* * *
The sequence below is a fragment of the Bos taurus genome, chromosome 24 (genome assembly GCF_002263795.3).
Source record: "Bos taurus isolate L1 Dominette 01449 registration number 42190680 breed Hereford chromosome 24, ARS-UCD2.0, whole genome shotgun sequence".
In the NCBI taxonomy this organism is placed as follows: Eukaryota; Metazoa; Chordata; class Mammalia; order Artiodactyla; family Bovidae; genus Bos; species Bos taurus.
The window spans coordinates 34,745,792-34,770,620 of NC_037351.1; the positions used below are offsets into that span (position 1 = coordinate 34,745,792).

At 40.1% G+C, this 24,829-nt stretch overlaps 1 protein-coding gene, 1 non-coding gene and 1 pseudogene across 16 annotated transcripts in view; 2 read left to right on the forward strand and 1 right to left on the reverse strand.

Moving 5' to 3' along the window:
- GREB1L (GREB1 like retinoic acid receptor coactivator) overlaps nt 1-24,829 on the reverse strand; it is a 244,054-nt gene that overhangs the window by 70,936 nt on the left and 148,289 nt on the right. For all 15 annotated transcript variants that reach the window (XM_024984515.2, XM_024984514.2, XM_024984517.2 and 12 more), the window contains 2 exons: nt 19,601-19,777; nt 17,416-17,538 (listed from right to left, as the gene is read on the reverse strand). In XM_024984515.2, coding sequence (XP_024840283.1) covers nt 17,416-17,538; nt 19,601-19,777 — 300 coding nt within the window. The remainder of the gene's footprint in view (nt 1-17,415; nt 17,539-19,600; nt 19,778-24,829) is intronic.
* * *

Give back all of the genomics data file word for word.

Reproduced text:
The sequence below is a fragment of the Bos taurus genome, chromosome 24 (genome assembly GCF_002263795.3).
Source record: "Bos taurus isolate L1 Dominette 01449 registration number 42190680 breed Hereford chromosome 24, ARS-UCD2.0, whole genome shotgun sequence".
In the NCBI taxonomy this organism is placed as follows: Eukaryota; Metazoa; Chordata; class Mammalia; order Artiodactyla; family Bovidae; genus Bos; species Bos taurus.
The window spans coordinates 34,745,792-34,770,620 of NC_037351.1; the positions used below are offsets into that span (position 1 = coordinate 34,745,792).

At 40.1% G+C, this 24,829-nt stretch overlaps 1 protein-coding gene, 1 non-coding gene and 1 pseudogene across 16 annotated transcripts in view; 2 read left to right on the forward strand and 1 right to left on the reverse strand.

Moving 5' to 3' along the window:
- GREB1L (GREB1 like retinoic acid receptor coactivator) overlaps nt 1-24,829 on the reverse strand; it is a 244,054-nt gene that overhangs the window by 70,936 nt on the left and 148,289 nt on the right. For all 15 annotated transcript variants that reach the window (XM_024984515.2, XM_024984514.2, XM_024984517.2 and 12 more), the window contains 2 exons: nt 19,601-19,777; nt 17,416-17,538 (listed from right to left, as the gene is read on the reverse strand). In XM_024984515.2, coding sequence (XP_024840283.1) covers nt 17,416-17,538; nt 19,601-19,777 — 300 coding nt within the window. The remainder of the gene's footprint in view (nt 1-17,415; nt 17,539-19,600; nt 19,778-24,829) is intronic.